February 20, 1998 |
In the strange world of Russian politics, moving to a remote corner of Siberia can be the best formula for amassing power in Moscow. Such is the case for retired army general and ousted Security Council chief Alexander I. Lebed, who has launched his campaign for the presidential race in 2000 by announcing that he will run for governor of the Krasnoyarsk region in April. Lebed, who was fired by President Boris N.
January 17, 1997 |
He's not exactly gate-crashing, but Alexander I. Lebed, the retired Russian paratroop general, is still likely to throw White House protocol into convulsions at President Clinton's upcoming inauguration. Lebed, the brash and ambitious former national security chief who is now trying to elbow out Russian President Boris N. Yeltsin, has wangled an invitation to the core celebrations of the American Inauguration Day and has been flaunting his inclusion as the highest social honor.
December 28, 1996 |
Alexander I. Lebed, the darling of the disaffected and political nemesis of Russian President Boris N. Yeltsin, resurfaced Friday after a mysterious two-month absence to stake his claim on the role of this nation's leader-in-waiting. Lebed reemerged onto the political scene with a freewheeling news conference, a feisty newspaper interview and the announcement that he is forming a new political party to present an opposition force to Yeltsin and his unpopular entourage.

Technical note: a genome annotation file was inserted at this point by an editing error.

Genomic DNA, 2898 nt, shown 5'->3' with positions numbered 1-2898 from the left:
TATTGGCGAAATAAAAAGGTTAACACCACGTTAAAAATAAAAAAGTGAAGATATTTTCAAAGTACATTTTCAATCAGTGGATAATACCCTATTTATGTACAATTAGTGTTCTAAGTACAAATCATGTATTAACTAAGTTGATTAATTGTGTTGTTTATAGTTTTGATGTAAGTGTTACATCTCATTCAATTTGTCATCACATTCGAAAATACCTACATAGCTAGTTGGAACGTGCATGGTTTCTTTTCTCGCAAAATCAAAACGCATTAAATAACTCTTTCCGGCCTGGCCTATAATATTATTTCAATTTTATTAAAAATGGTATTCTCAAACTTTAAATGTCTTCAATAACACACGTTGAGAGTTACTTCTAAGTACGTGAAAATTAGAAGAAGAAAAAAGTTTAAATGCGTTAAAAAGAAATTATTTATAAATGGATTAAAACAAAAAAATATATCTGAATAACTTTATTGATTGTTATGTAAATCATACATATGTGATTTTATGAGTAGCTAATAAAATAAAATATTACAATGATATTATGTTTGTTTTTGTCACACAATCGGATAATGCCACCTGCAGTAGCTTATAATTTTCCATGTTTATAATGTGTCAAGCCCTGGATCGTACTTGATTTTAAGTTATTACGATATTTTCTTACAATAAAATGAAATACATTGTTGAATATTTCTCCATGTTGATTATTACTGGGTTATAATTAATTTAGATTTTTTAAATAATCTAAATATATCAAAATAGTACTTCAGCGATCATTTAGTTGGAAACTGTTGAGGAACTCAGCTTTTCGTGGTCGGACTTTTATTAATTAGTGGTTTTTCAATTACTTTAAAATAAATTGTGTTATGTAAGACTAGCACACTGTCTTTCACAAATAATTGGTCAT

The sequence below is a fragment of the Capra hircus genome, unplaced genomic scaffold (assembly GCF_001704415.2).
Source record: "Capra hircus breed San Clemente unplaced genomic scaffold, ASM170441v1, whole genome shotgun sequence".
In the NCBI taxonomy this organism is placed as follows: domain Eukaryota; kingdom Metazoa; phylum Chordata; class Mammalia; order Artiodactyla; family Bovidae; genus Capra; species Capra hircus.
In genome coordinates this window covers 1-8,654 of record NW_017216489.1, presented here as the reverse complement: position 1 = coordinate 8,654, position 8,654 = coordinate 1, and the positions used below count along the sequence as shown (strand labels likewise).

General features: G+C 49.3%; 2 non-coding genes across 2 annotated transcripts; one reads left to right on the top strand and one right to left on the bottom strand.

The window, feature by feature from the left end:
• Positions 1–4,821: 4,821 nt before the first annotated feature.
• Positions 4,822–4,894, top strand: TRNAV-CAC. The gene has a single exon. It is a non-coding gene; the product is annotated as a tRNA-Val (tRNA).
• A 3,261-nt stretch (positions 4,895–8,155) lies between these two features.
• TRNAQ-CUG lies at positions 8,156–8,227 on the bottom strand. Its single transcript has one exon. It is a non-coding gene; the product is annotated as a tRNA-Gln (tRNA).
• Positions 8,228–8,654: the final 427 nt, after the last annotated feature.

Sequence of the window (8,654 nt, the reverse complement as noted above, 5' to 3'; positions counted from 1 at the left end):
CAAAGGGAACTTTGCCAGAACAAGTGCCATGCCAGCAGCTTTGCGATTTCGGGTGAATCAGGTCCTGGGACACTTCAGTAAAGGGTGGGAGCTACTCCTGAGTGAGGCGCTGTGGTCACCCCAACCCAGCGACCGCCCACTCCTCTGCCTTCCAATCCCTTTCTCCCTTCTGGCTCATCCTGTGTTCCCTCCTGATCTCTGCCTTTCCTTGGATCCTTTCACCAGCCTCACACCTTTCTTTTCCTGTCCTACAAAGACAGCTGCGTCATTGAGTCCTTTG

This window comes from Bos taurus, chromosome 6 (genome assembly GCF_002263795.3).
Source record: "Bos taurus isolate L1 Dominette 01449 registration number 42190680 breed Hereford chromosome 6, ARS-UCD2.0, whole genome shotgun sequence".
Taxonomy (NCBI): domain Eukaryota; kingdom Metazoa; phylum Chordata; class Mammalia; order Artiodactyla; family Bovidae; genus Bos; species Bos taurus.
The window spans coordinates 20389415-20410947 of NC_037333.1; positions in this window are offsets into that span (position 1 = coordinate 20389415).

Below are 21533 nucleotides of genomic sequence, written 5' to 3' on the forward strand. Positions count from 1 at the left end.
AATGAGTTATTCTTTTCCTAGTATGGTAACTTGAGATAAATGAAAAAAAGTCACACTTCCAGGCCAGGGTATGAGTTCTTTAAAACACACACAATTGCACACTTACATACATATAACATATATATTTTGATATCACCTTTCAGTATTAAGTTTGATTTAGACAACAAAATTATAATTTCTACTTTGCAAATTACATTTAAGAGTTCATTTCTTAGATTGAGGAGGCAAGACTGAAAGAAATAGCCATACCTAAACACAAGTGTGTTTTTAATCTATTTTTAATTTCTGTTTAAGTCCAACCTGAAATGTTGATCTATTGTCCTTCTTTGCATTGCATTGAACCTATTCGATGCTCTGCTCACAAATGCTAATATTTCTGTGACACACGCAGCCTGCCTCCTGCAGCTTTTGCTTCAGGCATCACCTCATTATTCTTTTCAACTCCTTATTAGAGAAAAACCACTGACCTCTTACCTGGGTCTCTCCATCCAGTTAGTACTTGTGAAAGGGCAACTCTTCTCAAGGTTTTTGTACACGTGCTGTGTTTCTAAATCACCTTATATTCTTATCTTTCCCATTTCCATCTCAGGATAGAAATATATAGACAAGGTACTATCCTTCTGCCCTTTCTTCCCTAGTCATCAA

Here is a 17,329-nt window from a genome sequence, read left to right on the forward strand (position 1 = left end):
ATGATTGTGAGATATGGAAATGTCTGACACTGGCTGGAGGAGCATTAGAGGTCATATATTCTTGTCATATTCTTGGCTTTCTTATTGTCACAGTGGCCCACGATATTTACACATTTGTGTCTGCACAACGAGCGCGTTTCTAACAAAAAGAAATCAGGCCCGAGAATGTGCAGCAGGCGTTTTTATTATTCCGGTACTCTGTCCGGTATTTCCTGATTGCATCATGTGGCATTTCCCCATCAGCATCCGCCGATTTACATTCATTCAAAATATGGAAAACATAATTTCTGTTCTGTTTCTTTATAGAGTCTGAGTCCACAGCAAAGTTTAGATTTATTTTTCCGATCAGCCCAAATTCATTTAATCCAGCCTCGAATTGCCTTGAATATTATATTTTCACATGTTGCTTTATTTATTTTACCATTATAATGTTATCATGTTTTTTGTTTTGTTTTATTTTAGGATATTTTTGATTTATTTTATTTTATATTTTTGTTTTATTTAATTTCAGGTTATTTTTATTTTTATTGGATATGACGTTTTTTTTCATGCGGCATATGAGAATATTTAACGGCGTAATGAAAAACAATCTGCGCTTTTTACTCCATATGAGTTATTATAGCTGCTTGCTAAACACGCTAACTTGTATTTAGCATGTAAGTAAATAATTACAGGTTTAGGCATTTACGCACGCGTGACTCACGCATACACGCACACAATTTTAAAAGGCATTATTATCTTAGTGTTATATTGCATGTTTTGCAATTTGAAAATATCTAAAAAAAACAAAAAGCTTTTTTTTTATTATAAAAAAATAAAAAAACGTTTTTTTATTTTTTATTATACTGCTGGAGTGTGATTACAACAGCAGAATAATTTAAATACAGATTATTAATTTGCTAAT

November 23, 1996 |
A month after he was fired from his Kremlin job, Russian general-turned-politician Alexander I. Lebed wrapped up a five-day visit to the United States on Friday by assuring several hundred U.S. business leaders: "I am not a monster and a loose cannon. I do not bite."
October 22, 1996 |
Alexander I. Lebed, the deposed Russian security chief, will be interviewed by Ted Koppel tonight on ABC-TV's "Nightline." The interview with Lebed in Moscow will be taped via satellite earlier today. ABC News says the interview will be Lebed's first on U.S. television since he was fired by Russian President Boris N. Yeltsin on Thursday. He is expected to discuss Yeltsin, the future of U.S.-Russian relations and his political plans, which could include a run at Yeltsin's job.
October 20, 1996 |
President Boris N. Yeltsin hastily appointed a loyal, moderate politician on Saturday to run his influential Security Council, two days after sacking the flamboyant would-be president, Alexander I. Lebed, from the post. Ivan P. Rybkin, former speaker of the Duma, the Russian parliament's lower house, has none of the menacing charisma of his ambitious predecessor and is unlikely to arouse the same deep enmities among other members of the Kremlin elite.